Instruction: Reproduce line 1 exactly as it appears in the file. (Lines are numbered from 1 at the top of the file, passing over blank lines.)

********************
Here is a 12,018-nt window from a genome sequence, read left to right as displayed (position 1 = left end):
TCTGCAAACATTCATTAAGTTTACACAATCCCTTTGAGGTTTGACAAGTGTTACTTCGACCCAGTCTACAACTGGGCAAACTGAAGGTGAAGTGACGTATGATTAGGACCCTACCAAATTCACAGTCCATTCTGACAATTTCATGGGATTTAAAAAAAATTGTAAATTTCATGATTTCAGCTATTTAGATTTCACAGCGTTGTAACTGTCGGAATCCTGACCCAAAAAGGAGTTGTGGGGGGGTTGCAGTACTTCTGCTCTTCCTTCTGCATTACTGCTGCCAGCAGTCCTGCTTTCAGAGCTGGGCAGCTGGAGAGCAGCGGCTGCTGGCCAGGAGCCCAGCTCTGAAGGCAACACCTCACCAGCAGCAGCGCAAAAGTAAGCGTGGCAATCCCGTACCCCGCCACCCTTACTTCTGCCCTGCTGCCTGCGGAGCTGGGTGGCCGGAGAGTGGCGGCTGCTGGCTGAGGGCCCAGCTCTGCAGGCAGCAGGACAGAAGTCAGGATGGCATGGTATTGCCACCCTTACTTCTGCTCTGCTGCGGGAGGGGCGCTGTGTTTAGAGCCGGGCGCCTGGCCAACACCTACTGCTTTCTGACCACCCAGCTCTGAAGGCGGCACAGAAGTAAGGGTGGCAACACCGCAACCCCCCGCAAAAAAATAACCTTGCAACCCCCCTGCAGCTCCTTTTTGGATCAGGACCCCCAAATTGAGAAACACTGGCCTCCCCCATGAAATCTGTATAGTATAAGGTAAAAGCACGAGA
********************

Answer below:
Here is a 12,018-nt window from a genome sequence, read left to right as displayed (position 1 = left end):